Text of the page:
What Makes Soyabeans So Special?

Last updated on August 21st, 2018 at 09:37 pm

Soya is usually discussed as a single entity, a particular food, but soya is consumed in numerous forms, each of which has its own nutrient profile. For example, dry roasted soyabeans are often consumed as a snack food and are a good source of fiber; however, liquid soya products, such as soya milk, commonly used as a substitute for cow’s milk, contain no fiber at all.

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Soya beans; image source: freeimages.com

Soya oil is sometimes hydrogenated during processing and contains more saturated fatty acids than the unprocessed form of the oil. Boiled soyabeans and tofu are good sources of calcium, but the calcium content of soya milk varies greatly, depending on the brand one purchases. As you will see, soya is a versatile food, but we can reap its great benefits only by knowing the best ways to use it.

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When we look at the overall chemistry of this plant, we can see that its potential to prevent disease is significant. We have also reached a critical juncture in the research, a point where past supposition and speculation have been transformed into concrete evidence we can use to improve our health and help prevent various conditions and diseases.

The following information is a brief summary of some of the beneficial nutritional components of soyabeans. Additional information is found in relevant sections

Fiber

When your grandmother told you to eat more “roughage,” she was talking about fiber, and for most people, increasing fiber in the diet is advantageous for numerous reasons. Fiber comes in many varieties, so fiber is an all-inclusive term used for the substances in plant foods that remain virtually unchanged as they travel through the digestive tract. Some fiber, that is found in many vegetables and wheat is firm and often described as crunchy; the fiber found in oats is described as sticky. For this reason, different types of fiber have differing biological effects.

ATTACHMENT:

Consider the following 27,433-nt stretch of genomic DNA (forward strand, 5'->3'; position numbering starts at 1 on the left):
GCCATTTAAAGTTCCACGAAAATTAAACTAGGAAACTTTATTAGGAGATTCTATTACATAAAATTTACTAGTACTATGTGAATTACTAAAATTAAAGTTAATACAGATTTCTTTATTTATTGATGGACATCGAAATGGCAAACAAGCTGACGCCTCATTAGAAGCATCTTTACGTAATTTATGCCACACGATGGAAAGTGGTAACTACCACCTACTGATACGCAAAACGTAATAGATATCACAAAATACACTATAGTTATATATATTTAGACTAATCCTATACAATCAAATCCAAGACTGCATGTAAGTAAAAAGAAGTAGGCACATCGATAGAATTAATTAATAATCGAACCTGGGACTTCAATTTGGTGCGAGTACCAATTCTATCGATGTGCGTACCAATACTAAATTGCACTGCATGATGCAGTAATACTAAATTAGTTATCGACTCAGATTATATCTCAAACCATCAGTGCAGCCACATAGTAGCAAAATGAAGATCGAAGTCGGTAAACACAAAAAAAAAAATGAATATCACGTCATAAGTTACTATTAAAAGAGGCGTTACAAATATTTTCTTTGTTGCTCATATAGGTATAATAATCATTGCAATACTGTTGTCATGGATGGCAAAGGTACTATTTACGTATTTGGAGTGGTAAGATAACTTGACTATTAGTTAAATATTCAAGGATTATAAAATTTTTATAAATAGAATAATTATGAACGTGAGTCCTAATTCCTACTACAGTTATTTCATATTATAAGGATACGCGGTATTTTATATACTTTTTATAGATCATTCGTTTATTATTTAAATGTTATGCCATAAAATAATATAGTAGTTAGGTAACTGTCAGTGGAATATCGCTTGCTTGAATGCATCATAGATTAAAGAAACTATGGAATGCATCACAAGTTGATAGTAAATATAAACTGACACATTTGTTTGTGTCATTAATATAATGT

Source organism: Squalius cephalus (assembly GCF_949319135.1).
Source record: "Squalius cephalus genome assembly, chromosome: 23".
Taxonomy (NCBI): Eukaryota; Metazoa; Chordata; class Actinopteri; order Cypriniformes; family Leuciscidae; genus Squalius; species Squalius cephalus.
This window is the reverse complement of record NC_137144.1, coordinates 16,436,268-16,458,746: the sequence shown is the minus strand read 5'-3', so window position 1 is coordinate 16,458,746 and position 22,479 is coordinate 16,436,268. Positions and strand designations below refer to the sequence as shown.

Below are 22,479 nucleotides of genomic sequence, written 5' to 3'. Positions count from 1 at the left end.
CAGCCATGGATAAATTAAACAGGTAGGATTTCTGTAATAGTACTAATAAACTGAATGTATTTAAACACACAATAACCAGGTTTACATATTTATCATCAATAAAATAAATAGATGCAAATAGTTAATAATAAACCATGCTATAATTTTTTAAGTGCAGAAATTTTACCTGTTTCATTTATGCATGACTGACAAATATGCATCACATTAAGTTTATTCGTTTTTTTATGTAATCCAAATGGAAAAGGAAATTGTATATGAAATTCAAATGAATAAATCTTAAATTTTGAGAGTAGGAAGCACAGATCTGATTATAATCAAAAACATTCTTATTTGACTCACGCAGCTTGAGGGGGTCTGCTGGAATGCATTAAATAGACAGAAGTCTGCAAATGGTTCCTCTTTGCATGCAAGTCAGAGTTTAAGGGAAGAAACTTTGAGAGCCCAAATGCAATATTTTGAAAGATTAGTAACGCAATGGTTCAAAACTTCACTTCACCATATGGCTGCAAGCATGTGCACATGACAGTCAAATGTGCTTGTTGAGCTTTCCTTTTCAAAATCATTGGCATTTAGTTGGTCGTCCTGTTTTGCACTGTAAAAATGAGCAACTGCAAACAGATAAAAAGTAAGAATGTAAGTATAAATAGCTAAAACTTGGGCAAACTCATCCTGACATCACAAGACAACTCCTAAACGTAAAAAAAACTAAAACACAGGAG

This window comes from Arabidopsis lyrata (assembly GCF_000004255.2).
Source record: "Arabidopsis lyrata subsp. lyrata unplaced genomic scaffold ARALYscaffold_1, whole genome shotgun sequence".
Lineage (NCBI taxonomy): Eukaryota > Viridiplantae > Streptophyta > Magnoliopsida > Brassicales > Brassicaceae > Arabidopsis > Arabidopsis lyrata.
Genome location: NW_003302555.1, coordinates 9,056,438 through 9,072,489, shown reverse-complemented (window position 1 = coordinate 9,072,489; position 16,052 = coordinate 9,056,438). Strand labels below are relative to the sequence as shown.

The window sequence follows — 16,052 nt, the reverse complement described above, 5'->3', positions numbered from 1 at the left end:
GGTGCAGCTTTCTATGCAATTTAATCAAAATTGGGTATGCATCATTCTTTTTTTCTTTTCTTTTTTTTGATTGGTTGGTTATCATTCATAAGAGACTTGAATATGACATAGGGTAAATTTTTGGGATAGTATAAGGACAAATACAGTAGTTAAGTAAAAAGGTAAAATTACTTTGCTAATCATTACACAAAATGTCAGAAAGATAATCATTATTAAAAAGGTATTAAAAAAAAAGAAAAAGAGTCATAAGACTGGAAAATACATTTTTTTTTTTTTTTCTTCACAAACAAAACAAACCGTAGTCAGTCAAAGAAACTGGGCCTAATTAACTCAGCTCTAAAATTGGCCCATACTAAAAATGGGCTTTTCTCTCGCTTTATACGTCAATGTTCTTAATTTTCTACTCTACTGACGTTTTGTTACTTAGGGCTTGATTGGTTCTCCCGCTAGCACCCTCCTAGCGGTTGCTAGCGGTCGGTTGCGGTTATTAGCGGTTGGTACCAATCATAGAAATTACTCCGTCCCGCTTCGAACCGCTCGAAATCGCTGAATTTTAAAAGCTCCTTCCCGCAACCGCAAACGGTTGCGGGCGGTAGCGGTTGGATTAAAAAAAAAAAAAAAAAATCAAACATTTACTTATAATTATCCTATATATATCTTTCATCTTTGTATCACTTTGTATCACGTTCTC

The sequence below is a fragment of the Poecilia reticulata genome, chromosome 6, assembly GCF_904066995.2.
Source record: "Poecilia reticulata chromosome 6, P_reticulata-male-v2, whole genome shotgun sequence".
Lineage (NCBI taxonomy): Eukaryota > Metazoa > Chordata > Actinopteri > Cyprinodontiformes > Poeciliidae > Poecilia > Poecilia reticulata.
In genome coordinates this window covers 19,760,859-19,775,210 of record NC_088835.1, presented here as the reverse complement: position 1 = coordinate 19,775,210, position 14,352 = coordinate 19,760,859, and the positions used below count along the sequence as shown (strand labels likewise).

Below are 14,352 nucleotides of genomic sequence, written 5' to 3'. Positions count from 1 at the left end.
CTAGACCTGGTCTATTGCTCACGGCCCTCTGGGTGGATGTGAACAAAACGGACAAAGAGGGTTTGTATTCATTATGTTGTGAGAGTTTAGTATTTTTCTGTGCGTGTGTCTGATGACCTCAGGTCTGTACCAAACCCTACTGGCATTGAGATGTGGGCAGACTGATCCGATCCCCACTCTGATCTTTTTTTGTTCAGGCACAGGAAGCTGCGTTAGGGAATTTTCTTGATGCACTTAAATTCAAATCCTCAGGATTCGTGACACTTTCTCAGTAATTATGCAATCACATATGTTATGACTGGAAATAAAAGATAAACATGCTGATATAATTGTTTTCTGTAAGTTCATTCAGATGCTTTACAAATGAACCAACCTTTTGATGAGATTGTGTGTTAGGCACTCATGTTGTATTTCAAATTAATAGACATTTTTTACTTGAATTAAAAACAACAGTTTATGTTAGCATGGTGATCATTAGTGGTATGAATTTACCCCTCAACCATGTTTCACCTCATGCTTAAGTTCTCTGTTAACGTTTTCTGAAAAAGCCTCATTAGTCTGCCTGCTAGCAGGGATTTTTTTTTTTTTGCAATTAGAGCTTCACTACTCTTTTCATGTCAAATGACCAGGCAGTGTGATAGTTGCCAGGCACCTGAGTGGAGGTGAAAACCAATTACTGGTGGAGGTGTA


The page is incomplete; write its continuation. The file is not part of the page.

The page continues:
There is no hard and fast rule about how much fiber we should include in our diets, but many health-care professionals agree that most of us should consume between 20-35 grams of fiber a day. If we consider that an average serving of tempeh, a product derived from soya and generally used as a meat substitute, contains up to 10 grams of fiber, we can see that this soya product is a significant source of dietary fiber.

Vitamins and Minerals

Soyabeans are packed with important nutrients, including calcium, magnesium, and many B-complex vitamins. Eat a half cup of boiled soyabeans and you have consumed almost half (about 44 percent) the Recommended Daily Allowance (RDA) of iron. You will also receive a significant amount of calcium, magnesium, and zinc. Thiamine, niacin, riboflavin, and vitamin B6 are also present in amounts significant enough to consider soyabeans a good source these B-complex vitamins. (Soya does not contain vitamin B-12, however, so vegetarians must obtain that nutrient from another source.)

It is also important to look at other chemical substances found in soyabeans, many of which are believed to have a significant role in preventing cancer or retarding its growth. Many of these substances are considered antioxidants, which as you may know, neutralize the effects of free radicals. Free radicals are potentially harmful molecules produced in the cells; while there are various types of free radicals, all have the ability to damage cells and impair immunity. Nutrients such as vitamins C, E, and beta-carotene are important antioxidants, but other substances found in a variety of foods also have antioxidant properties. Soya contains so many of these valuable anti-cancer substances that this plant has become the subject of many cancer prevention studies.

The group of chemicals listed below belongs to a family of substances collectively referred to as phytochemicals. The prefix phyto is used to indicate that the chemical is found in plants. These chemicals are not nutrients in the strict sense of the word, yet in many cases, they prove beneficial for humans in preventing or healing common conditions or diseases.

Consider, for example, that the bark and leaves of the white willow tree contain a chemical called salicylic acid. We know this substance as aspirin, the common remedy for pain. (Aspirin may also play a role in preventing heart attacks, so its place in medical practice is changing.)

Protease inhibitors

These chemicals block the work of an enzyme involved in protein digestion. On the face of it, it would appear that this is a negative property of soyabeans (and many other foods, particularly rice, potatoes, and some beans). In fact, the U.S. Department of Agriculture once used a process to remove this chemical from soyabeans, believing it was better for growing children to consume soya products free of protease inhibitors.